Asia trade talks on the agenda as Harper heads to APEC meeting
Published Thursday, September 6, 2012 5:07PM EDT
Last Updated Thursday, September 6, 2012 5:45PM EDT
Anticipating that the economy will be “sluggish” in the foreseeable future, Prime Minister Stephen Harper said Thursday Canada must look to growing Asian markets to increase its exports and forge new trade partnerships.
Expanding Canada’s economic relationship with China and other countries in the region is key to future growth, Harper said at Bloomberg’s Canada-Asia Dialogue conference in Vancouver Thursday afternoon before heading to Vladivostok, Russia for the annual APEC meeting.
The summit will bring together leaders from 21 Asia-Pacific countries to discuss trade issues, and Harper may hold one-on-one meetings with the presidents of China and Russia.
Harper acknowledged that some Canadians are distrustful of China’s economic interest in the country, especially its bid to buy Alberta’s major petroleum producer, Nexen Inc.
China’s $15-billion offer faces a review by Canada’s Industry Minister Christian Paradis and the federal Competition Bureau. Paradis said last month he is still waiting for a formal proposal from the state-owned company to purchase Nexen.
But Harper said he’s never viewed Canada’s relationship with China as one-sided. The Conservative government will make sure that Canada’s interests come “first and foremost” in all trade talks, he said.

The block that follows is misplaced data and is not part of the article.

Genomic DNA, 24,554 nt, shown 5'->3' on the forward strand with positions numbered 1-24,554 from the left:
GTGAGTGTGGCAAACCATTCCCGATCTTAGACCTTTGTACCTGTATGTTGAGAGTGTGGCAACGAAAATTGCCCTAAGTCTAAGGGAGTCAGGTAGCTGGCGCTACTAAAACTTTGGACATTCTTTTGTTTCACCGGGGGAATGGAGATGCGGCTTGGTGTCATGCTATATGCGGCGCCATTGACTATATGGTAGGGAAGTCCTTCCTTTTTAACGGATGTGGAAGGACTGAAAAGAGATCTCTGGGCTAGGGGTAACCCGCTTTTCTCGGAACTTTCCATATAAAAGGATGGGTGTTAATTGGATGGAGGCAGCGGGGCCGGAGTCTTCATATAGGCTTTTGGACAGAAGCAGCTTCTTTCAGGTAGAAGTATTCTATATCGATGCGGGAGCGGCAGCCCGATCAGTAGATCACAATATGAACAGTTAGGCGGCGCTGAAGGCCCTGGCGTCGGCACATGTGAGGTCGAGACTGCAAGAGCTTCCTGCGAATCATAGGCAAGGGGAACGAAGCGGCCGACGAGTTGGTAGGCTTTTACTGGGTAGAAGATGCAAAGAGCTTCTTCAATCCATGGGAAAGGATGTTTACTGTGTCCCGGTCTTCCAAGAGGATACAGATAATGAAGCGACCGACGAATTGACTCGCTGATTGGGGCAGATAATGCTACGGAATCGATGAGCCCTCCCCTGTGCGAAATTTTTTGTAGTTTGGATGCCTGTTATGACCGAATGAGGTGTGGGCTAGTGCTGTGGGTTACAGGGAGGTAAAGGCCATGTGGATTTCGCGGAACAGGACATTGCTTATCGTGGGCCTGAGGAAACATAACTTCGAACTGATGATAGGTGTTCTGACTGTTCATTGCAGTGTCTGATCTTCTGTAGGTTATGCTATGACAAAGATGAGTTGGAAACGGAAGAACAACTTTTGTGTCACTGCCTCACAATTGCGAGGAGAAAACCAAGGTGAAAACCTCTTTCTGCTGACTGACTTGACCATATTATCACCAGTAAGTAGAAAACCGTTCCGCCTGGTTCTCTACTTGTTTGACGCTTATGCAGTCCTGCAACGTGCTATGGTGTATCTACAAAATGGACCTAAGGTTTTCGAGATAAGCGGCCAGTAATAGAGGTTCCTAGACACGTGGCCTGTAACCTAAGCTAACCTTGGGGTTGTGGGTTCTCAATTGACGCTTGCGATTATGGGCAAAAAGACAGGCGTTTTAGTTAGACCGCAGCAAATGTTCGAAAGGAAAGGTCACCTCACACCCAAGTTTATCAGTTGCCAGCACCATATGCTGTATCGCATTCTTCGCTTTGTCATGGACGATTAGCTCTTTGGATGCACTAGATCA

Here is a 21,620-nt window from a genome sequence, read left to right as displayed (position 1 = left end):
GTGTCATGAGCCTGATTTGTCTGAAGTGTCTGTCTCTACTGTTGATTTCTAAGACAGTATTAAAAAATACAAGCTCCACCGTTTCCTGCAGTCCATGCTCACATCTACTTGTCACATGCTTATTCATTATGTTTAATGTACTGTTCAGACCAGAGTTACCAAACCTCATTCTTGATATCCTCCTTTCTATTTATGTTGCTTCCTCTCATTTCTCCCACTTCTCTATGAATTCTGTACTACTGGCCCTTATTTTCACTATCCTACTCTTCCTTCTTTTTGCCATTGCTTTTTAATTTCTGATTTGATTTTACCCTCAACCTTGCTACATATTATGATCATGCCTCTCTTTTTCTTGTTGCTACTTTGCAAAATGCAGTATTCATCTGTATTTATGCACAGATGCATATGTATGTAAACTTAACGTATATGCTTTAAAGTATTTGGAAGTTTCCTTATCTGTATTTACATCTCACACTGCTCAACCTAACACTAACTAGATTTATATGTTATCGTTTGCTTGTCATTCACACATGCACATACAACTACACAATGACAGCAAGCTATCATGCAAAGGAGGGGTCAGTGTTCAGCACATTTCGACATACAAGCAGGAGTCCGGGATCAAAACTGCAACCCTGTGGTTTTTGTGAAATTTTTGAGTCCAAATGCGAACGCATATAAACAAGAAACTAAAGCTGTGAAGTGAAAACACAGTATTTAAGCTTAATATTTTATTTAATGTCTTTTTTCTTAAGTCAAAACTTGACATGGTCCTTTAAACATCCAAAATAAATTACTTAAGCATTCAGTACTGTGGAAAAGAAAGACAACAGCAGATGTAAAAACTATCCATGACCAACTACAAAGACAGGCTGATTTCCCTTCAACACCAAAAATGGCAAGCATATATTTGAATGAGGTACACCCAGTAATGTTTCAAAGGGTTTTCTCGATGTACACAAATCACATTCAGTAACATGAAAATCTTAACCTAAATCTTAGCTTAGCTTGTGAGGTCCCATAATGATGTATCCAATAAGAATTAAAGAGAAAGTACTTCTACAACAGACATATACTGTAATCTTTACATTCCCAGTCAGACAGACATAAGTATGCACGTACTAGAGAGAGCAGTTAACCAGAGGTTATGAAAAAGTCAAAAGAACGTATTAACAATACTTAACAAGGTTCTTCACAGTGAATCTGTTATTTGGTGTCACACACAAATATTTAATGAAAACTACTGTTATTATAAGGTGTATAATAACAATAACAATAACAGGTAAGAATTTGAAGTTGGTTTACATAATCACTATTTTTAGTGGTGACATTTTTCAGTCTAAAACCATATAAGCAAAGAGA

Asked about potential foreign government interference and ensuring that business rules are followed when dealing with developing markets, Harper said Ottawa will do everything it can to alleviate such concerns.
“Doing business in many of these countries isn’t just a matter of us signing a trade deal,” Harper told a Bloomberg reporter.
“It also requires sustained presence on the ground and relationship-building in a way that we’re probably not used to in our country and maybe ways we don’t like but that’s the reality of the game.”
Regardless of the trade partner in question, Canada has a big advantage in that its banking system is solid and debt levels are not as high as those in the United States, Harper said.
Harper is expected to push Ottawa’s aggressive trade agenda at APEC gathering over the next two days.
U.S. President Barack Obama won’t be attending the summit because of the Democratic national convention in North Carolina.
Harper’s visit to Russia coincides with the 40th anniversary of the hockey Summit Series, in which Canada beat the Soviet Union in eight games.
Hockey greats from both countries have been gathering in Russia this week to remember and celebrate the legendary tournament.
With files from The Canadian Press